A floating billboard in Shanghai. Photo by Mats Linander.
It is not unusual to spot a small plane towing an advertising banner up and down the beaches near my South Florida home. This commerce is generally harmless, occasionally interesting and only rarely tragic, as when one craft flew too low and struck a condo tower last month, killing the pilot.
You can’t fly advertising banners over the heart of New York City where I grew up – the tall buildings and terrible memories of 9/11 see to that – but you can float them on the waterways that surround Manhattan and draw millions of locals and tourists to the de-industrialized shorelines each year.
Or at least, a Florida company figured you can try.
Ballyhoo Media, Inc. took to New York’s waterways in fall 2018, with barges that feature pairs of massive LED screens. The vessels circle Manhattan from their launch point on the Hudson River, south around the Battery and then up the East River in a U-shaped pattern. Mayor Bill de Blasio’s administration filed a lawsuit to put a stop to it, claiming that Ballyhoo’s “Times Square-style billboards” on the water had repeatedly violated local laws and posed a danger to drivers who might be distracted by their presence. The city said it warned the company to stop operation in January and is now seeking penalties of up to $25,000 per violation, per day.
“Our waterways aren’t Times Square. These floating eye-sores have no place on them,” de Blasio said in a statement.
A variety of New York officials and lawmakers expressed support for the mayor’s position and outrage at the floating advertisements. Everyone knows that massive illuminated ads don’t belong in the Hudson River; keep them five blocks east in Times Square, where they belong.
For its part, Ballyhoo has indicated it has every intention of fighting City Hall. The firm said it consulted legal experts before beginning operations in NYC and is confident that it is operating legally. Ballyhoo CEO Adam Shapiro said in a statement: “Ballyhoo has proven to provide unique, one-of-a-kind experiences that has been received with overwhelmingly positive community support. We are confident that New York City will see the value and excitement we bring to the waterfront.”
Despite appearances, the city’s signage gendarmes are not picking on invading Floridians and our boorish waterside habits. Well, not exclusively anyway. In at least one Queens neighborhood, it is no longer easy to distinguish the butcher from the baker or the candlestick-maker in the wake of a municipal ticket blitz. Local business owners report that the Department of Buildings has issued fines of up to $5,000 for signs or awnings that lack permits or are not up to code, with no grace period to make adjustments. When contacted by a local CBS affiliate, the department said that it was obligated to follow up on anonymous complaints from the area. The situation is similar in some parts of Brooklyn.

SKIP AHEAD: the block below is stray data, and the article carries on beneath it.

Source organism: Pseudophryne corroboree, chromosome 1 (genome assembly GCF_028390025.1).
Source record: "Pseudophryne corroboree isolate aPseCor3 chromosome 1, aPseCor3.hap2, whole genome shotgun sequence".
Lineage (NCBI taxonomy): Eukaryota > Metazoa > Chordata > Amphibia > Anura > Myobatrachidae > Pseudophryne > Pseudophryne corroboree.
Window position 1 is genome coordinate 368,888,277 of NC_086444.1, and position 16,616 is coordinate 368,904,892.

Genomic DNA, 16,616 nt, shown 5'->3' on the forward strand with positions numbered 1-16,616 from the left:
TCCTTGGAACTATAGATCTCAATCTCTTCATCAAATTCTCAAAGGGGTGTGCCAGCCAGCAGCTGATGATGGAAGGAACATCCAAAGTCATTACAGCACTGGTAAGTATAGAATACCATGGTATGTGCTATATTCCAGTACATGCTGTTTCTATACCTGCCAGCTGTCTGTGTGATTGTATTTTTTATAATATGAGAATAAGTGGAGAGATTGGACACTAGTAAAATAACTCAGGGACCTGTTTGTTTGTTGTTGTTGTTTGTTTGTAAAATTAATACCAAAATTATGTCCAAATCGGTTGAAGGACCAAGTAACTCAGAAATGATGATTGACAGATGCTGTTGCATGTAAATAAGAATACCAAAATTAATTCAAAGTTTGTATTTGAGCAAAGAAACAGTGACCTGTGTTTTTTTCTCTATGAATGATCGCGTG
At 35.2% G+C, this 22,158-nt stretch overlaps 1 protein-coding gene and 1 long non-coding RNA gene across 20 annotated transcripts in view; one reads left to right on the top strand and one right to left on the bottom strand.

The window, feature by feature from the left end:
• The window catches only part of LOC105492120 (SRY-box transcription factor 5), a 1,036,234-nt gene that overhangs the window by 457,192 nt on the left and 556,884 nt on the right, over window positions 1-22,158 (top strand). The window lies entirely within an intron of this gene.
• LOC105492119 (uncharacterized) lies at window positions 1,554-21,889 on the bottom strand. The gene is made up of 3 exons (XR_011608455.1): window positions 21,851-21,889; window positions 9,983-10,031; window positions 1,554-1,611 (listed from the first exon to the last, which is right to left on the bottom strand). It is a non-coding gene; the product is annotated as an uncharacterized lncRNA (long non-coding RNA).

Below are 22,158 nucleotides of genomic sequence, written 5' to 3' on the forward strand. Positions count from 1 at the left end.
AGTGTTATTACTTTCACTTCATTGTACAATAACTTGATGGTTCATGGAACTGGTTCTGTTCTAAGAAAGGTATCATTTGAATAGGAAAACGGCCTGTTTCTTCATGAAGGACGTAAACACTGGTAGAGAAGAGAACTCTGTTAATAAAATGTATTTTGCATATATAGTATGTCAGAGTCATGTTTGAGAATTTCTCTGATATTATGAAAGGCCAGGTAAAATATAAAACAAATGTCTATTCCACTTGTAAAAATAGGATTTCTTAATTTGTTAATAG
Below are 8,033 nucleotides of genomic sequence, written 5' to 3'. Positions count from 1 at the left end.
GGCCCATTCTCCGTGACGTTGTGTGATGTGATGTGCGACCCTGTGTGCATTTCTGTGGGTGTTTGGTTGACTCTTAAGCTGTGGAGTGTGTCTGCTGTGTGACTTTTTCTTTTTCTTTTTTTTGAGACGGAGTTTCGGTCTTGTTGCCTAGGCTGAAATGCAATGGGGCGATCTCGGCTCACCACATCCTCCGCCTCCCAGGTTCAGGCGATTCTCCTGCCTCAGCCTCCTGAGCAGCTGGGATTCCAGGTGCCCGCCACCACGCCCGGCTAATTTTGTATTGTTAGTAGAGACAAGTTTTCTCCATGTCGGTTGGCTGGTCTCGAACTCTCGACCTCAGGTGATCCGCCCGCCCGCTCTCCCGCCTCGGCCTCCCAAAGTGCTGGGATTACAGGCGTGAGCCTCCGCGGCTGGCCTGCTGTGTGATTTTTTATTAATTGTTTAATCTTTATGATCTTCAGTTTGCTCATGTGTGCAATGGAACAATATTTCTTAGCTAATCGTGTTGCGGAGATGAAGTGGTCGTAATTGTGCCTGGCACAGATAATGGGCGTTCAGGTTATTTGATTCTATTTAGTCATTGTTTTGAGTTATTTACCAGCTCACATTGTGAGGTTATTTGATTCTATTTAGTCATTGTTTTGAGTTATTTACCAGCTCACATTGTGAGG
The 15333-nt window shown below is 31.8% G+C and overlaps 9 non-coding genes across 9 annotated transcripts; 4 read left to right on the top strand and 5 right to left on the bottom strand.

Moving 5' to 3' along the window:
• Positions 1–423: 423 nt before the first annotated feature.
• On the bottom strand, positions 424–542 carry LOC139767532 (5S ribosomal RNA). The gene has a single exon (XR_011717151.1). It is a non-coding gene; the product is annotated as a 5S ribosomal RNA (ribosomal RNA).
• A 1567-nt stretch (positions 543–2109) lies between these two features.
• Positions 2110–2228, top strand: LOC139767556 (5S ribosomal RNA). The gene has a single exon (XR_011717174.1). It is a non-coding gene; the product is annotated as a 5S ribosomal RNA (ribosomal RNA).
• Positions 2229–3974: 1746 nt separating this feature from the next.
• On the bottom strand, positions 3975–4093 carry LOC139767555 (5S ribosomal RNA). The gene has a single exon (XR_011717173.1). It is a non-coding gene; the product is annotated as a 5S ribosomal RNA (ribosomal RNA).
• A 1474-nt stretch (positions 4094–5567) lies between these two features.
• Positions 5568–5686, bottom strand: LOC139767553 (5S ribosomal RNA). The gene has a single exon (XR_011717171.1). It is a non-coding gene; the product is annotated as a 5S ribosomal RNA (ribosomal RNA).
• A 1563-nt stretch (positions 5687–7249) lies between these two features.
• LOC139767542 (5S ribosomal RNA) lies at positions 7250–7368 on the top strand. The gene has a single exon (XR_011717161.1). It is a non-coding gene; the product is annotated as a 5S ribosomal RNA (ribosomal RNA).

All of this seems a little odd in the city that is not only home to Times Square (America’s pale imitation of Tokyo’s Shibuya district) and Madison Avenue, but which also has a rich history of printed, painted and electrified signage throughout the boroughs.
Old photos show electric signs for General Motors and U.S. Rubber Corp., among others, lighting the night over Central Park even before the Great Depression. A famous sign advertising the Watchtower (a publication of the Jehovah’s Witnesses) loomed on the Brooklyn waterfront for nearly half a century until recently, facing the same stretch of the lower East River and the FDR Drive that the city is currently litigating. I never heard of a car crash being blamed on drivers distracted by the Watchtower sign. When you live in New York, you learn to tune out pretty much everything.
Going back even further, the city was once home to countless advertising signs that were painted on the sides of buildings. Though steadily disappearing, even today the survivors of those early advertisements give a welcome peek back into the days when the city’s small business sector consisted more of stables and haberdashers than of coffee houses and escape rooms. Those old signs had their contemporary critics, too; they generally are appreciated more in retrospect. And at least one Brooklyn-based ad agency is betting that the Instagram generation may be ready for a revival of hand-painted advertising.
A local Patch website published a photo that the city submitted with its lawsuit, showing a barge cruising past Battery Park, with its view of the Statue of Liberty, displaying an electronic image of the Grinch. “New Yorkers totally get me,” the Grinch proclaims in the advertisement.
They sure do. If he chose to move to the city, Mr. Grinch could readily find employment with the sign police.